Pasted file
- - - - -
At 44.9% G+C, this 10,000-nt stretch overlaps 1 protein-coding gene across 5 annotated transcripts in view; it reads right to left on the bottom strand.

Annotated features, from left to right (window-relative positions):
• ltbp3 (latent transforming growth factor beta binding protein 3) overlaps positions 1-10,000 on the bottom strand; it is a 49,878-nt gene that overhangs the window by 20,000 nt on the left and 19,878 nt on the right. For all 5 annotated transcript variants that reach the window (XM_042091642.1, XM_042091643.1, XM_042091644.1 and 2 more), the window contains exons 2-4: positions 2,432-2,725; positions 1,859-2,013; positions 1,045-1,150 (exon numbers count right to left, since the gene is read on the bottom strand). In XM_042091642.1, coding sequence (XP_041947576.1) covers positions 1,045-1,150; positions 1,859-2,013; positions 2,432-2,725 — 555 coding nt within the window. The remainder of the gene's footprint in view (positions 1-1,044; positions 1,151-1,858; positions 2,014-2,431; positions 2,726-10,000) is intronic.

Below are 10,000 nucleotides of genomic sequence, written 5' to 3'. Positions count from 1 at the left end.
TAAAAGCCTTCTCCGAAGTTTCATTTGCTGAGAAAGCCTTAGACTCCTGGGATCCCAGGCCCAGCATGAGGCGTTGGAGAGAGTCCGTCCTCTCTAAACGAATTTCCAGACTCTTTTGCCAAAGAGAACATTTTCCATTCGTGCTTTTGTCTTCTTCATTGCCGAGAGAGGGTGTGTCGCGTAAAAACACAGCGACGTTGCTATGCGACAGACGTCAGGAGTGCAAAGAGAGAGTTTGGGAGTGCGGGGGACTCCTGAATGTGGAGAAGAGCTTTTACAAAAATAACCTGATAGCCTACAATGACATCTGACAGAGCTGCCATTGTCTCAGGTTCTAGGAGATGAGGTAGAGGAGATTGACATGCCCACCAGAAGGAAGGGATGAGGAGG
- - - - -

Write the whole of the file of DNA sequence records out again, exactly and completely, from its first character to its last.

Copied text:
At 44.9% G+C, this 10,000-nt stretch overlaps 1 protein-coding gene across 5 annotated transcripts in view; it reads right to left on the bottom strand.

Annotated features, from left to right (window-relative positions):
• ltbp3 (latent transforming growth factor beta binding protein 3) overlaps positions 1-10,000 on the bottom strand; it is a 49,878-nt gene that overhangs the window by 20,000 nt on the left and 19,878 nt on the right. For all 5 annotated transcript variants that reach the window (XM_042091642.1, XM_042091643.1, XM_042091644.1 and 2 more), the window contains exons 2-4: positions 2,432-2,725; positions 1,859-2,013; positions 1,045-1,150 (exon numbers count right to left, since the gene is read on the bottom strand). In XM_042091642.1, coding sequence (XP_041947576.1) covers positions 1,045-1,150; positions 1,859-2,013; positions 2,432-2,725 — 555 coding nt within the window. The remainder of the gene's footprint in view (positions 1-1,044; positions 1,151-1,858; positions 2,014-2,431; positions 2,726-10,000) is intronic.

Below are 10,000 nucleotides of genomic sequence, written 5' to 3'. Positions count from 1 at the left end.
TAAAAGCCTTCTCCGAAGTTTCATTTGCTGAGAAAGCCTTAGACTCCTGGGATCCCAGGCCCAGCATGAGGCGTTGGAGAGAGTCCGTCCTCTCTAAACGAATTTCCAGACTCTTTTGCCAAAGAGAACATTTTCCATTCGTGCTTTTGTCTTCTTCATTGCCGAGAGAGGGTGTGTCGCGTAAAAACACAGCGACGTTGCTATGCGACAGACGTCAGGAGTGCAAAGAGAGAGTTTGGGAGTGCGGGGGACTCCTGAATGTGGAGAAGAGCTTTTACAAAAATAACCTGATAGCCTACAATGACATCTGACAGAGCTGCCATTGTCTCAGGTTCTAGGAGATGAGGTAGAGGAGATTGACATGCCCACCAGAAGGAAGGGATGAGGAGG